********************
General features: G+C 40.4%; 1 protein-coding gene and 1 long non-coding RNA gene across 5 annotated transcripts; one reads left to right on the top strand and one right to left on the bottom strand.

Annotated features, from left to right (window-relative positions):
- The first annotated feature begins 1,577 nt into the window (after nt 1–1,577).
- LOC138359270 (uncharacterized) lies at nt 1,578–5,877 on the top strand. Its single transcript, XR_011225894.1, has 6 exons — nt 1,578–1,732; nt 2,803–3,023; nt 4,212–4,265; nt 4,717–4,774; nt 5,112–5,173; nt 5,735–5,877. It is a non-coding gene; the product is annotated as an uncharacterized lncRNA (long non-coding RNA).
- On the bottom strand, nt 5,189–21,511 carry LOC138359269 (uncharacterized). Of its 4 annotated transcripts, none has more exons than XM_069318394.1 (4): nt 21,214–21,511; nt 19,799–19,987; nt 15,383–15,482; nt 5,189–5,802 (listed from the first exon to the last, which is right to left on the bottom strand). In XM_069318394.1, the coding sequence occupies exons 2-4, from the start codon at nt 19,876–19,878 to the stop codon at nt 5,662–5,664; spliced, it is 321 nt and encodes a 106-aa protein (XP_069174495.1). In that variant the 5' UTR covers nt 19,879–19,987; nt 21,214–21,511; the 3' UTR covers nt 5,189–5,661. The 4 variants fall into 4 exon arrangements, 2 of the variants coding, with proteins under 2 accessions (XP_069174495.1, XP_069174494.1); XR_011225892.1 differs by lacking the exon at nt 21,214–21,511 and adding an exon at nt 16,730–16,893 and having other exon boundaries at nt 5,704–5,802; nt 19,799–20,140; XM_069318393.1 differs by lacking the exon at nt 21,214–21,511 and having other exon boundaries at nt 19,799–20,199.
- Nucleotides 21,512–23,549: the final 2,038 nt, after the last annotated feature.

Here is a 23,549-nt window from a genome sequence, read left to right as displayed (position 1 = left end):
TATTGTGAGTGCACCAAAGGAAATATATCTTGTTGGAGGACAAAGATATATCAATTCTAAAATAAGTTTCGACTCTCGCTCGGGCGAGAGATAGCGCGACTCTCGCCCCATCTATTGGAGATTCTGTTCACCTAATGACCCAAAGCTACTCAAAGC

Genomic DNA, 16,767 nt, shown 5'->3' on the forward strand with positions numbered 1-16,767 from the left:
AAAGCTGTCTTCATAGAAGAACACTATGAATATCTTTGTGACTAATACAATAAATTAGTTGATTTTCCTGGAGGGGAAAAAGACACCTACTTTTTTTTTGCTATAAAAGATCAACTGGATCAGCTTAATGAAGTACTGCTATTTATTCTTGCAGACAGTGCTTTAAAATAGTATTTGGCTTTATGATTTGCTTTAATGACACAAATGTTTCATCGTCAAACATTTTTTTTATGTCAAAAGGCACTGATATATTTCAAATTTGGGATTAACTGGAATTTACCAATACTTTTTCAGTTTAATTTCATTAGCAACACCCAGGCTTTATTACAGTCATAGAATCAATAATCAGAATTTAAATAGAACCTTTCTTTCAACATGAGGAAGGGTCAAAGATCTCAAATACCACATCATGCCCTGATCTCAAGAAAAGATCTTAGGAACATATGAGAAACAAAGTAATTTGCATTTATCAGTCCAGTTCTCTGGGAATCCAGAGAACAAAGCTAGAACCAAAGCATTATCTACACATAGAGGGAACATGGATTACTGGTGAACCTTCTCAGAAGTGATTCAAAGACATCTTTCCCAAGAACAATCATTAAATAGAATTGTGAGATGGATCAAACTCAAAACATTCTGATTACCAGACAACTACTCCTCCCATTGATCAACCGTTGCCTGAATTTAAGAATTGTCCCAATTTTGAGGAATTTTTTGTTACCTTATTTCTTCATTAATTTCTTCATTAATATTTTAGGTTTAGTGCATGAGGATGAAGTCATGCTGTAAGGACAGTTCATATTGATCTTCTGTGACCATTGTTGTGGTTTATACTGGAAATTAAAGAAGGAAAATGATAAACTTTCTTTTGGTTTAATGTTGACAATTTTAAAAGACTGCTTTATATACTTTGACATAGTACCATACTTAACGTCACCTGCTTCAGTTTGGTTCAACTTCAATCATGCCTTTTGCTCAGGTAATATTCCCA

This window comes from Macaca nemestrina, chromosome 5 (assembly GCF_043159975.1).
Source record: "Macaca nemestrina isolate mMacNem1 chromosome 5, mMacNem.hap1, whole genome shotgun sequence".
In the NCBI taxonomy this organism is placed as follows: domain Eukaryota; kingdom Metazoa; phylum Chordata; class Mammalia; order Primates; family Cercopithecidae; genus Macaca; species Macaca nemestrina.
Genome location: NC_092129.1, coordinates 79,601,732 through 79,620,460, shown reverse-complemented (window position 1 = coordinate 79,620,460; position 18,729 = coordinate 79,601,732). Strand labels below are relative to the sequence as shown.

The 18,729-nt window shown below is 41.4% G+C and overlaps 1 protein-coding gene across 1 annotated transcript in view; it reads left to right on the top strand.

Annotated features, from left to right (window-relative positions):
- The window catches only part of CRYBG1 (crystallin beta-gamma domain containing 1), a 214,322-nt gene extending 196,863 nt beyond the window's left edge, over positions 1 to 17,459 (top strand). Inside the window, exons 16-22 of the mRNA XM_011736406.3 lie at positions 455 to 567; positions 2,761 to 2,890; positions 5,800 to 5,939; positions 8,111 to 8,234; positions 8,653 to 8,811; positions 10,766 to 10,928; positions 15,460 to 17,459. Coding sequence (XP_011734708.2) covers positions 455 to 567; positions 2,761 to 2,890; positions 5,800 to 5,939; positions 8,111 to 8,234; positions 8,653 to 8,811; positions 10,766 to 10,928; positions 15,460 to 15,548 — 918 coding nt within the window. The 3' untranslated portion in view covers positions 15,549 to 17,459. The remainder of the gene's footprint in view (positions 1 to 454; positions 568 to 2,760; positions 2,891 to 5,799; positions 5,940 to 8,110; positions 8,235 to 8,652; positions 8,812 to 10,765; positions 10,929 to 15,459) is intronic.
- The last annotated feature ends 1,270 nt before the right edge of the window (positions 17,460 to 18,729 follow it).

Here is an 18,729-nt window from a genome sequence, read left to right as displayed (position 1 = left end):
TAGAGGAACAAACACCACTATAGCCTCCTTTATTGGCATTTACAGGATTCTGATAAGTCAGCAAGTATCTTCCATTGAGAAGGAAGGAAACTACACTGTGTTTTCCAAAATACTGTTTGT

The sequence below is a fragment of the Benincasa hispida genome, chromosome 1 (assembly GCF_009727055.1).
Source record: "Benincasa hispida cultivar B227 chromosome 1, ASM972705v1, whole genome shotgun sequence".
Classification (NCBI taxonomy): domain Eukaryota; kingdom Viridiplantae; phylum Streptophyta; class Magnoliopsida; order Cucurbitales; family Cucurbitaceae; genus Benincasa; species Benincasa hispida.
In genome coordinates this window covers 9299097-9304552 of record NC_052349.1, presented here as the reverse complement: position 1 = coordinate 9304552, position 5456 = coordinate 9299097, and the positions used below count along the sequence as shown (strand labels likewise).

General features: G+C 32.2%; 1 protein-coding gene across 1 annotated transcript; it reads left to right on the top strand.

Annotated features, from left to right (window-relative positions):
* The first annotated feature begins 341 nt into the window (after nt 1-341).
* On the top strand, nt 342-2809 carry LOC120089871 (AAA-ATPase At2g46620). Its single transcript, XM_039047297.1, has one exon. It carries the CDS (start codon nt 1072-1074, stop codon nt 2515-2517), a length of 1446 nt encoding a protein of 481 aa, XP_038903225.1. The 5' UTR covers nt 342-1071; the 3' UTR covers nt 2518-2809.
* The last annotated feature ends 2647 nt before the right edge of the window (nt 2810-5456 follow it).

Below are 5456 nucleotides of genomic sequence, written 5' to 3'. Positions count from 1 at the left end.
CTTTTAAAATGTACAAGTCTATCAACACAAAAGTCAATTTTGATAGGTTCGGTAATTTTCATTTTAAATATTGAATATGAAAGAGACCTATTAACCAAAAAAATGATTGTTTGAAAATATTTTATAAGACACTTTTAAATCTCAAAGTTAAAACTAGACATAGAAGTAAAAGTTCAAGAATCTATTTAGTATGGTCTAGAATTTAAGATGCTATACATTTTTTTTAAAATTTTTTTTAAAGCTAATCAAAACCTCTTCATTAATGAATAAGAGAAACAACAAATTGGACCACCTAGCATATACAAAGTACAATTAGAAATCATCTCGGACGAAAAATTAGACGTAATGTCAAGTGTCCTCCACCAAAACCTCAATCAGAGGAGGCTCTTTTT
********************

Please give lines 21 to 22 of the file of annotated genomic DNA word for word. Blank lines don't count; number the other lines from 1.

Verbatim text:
The sequence below is a fragment of the Benincasa hispida genome, chromosome 1 (assembly GCF_009727055.1).
Source record: "Benincasa hispida cultivar B227 chromosome 1, ASM972705v1, whole genome shotgun sequence".